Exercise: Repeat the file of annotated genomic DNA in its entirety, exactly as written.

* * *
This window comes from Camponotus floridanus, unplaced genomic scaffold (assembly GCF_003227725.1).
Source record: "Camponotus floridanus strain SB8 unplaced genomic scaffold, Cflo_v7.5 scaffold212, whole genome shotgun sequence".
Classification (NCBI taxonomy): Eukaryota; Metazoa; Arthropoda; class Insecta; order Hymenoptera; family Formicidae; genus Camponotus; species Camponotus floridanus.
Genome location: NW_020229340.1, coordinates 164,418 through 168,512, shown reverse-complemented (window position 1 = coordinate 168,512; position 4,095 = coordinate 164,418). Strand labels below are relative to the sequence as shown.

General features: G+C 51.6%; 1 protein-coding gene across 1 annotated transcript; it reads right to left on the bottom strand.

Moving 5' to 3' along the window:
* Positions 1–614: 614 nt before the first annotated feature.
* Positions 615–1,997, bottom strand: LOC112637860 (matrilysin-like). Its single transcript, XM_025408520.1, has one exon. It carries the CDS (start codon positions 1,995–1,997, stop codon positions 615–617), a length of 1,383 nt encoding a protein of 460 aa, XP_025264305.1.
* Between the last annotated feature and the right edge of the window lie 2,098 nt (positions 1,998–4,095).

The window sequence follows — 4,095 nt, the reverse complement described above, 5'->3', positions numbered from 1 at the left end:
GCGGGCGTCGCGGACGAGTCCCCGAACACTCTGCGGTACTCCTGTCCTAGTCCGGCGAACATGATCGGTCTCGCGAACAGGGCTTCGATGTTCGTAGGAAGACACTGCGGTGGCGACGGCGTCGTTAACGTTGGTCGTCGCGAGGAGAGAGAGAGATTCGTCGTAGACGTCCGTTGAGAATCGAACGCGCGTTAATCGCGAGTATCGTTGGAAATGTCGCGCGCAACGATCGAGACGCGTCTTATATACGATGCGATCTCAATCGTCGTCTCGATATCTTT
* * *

This window comes from Camponotus floridanus, unplaced genomic scaffold (assembly GCF_003227725.1).
Source record: "Camponotus floridanus strain SB8 unplaced genomic scaffold, Cflo_v7.5 scaffold212, whole genome shotgun sequence".
Classification (NCBI taxonomy): Eukaryota; Metazoa; Arthropoda; class Insecta; order Hymenoptera; family Formicidae; genus Camponotus; species Camponotus floridanus.
Genome location: NW_020229340.1, coordinates 164,418 through 168,512, shown reverse-complemented (window position 1 = coordinate 168,512; position 4,095 = coordinate 164,418). Strand labels below are relative to the sequence as shown.

General features: G+C 51.6%; 1 protein-coding gene across 1 annotated transcript; it reads right to left on the bottom strand.

Moving 5' to 3' along the window:
* Positions 1–614: 614 nt before the first annotated feature.
* Positions 615–1,997, bottom strand: LOC112637860 (matrilysin-like). Its single transcript, XM_025408520.1, has one exon. It carries the CDS (start codon positions 1,995–1,997, stop codon positions 615–617), a length of 1,383 nt encoding a protein of 460 aa, XP_025264305.1.
* Between the last annotated feature and the right edge of the window lie 2,098 nt (positions 1,998–4,095).

The window sequence follows — 4,095 nt, the reverse complement described above, 5'->3', positions numbered from 1 at the left end:
GCGGGCGTCGCGGACGAGTCCCCGAACACTCTGCGGTACTCCTGTCCTAGTCCGGCGAACATGATCGGTCTCGCGAACAGGGCTTCGATGTTCGTAGGAAGACACTGCGGTGGCGACGGCGTCGTTAACGTTGGTCGTCGCGAGGAGAGAGAGAGATTCGTCGTAGACGTCCGTTGAGAATCGAACGCGCGTTAATCGCGAGTATCGTTGGAAATGTCGCGCGCAACGATCGAGACGCGTCTTATATACGATGCGATCTCAATCGTCGTCTCGATATCTTT